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Shorter Lives with Poor Health: The Toll on Spain’s Less Educated Population


More than three years separate life expectancy at the age of 30 in more educated groups compared with those with low levels of education. Recent decades have seen considerable advances in the longevity of the Spanish population but these improvements mask the persistence of significant inequalities in health and mortality. Socioeconomic level is a discriminating factor in the health status of individuals throughout their lives and education is one of the most frequently used indicators in studies on social inequalities in health and mortality. In addition to being an indirect variable of the socioeconomic situation, educational level largely conditions the lifestyles and health preferences of individuals as well as their use of the resources of the social and healthcare system.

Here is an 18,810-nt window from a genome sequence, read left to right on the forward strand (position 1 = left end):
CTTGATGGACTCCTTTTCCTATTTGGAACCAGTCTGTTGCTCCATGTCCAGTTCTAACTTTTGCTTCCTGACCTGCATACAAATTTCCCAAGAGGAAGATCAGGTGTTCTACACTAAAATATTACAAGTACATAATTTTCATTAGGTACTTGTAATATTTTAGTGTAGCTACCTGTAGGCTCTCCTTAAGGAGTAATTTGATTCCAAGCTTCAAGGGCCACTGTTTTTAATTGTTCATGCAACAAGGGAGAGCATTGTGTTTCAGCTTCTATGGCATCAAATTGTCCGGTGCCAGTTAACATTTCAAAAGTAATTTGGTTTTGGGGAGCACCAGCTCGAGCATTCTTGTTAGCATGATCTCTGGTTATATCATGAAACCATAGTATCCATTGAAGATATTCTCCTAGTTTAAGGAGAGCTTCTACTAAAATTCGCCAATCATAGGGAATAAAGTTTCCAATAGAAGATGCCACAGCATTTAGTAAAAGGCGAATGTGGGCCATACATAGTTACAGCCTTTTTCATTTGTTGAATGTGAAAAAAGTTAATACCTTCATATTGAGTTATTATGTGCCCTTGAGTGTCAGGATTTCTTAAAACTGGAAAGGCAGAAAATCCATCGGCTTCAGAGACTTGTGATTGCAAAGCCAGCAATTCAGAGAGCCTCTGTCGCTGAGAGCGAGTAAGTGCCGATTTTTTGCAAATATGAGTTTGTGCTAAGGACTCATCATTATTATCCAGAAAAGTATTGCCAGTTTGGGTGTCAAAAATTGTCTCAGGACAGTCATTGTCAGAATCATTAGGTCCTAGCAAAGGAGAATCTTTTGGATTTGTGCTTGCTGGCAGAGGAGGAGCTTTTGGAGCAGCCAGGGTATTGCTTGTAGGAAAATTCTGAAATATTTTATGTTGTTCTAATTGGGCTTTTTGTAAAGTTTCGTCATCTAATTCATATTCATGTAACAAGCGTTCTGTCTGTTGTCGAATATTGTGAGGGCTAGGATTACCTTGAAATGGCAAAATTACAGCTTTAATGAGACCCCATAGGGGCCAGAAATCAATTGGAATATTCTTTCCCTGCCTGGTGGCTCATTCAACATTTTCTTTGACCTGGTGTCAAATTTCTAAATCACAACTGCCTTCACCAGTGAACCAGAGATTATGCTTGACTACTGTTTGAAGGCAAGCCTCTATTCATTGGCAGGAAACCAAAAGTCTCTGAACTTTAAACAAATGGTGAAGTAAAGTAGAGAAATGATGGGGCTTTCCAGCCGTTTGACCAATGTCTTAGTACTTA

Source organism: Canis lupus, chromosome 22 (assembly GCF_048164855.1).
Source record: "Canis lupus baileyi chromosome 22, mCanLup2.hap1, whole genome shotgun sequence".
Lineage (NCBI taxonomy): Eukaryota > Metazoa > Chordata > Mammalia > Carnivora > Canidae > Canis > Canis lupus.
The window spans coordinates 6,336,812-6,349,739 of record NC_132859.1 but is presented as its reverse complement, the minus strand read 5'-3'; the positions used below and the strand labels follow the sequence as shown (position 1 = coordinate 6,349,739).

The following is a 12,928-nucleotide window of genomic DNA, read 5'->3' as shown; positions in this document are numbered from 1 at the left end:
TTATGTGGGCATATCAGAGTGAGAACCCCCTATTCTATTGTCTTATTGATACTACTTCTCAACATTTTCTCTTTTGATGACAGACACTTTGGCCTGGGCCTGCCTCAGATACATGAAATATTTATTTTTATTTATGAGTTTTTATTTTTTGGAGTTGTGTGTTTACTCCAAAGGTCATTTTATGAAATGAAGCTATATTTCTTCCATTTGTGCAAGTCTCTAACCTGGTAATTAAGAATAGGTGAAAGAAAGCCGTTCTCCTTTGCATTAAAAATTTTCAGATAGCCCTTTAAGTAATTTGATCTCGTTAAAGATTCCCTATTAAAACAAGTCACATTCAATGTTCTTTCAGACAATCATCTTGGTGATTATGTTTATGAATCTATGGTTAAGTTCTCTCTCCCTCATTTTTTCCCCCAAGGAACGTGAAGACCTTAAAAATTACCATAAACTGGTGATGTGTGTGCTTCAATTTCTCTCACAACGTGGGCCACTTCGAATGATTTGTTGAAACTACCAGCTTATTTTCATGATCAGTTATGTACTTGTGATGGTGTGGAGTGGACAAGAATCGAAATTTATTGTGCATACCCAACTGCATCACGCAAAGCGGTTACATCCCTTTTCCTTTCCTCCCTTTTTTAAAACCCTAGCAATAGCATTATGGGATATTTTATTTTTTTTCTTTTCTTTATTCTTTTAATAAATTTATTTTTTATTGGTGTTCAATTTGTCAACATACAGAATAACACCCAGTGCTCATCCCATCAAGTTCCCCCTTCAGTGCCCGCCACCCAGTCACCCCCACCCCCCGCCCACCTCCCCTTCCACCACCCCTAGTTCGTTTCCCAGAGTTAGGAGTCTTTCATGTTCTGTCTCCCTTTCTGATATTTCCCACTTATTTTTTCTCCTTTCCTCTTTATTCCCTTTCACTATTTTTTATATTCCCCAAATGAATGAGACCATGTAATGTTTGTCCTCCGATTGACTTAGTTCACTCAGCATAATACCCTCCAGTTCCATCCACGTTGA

In this issue of Perspectives Demogràfiques, Amand Blanes (Researcher at CED) and Sergi Trias-Llimós‘ (Juan de la Cierva’ Research Fellow at CED) discuss the present-day differences in health and mortality in Spain according to educational level. These inequalities can be summarised as a threefold penalisation of less educated individuals in comparison with those with a high educational level: lower life expectancy; b) greater inequality in age at death; and c) a smaller proportion of years with quality of life.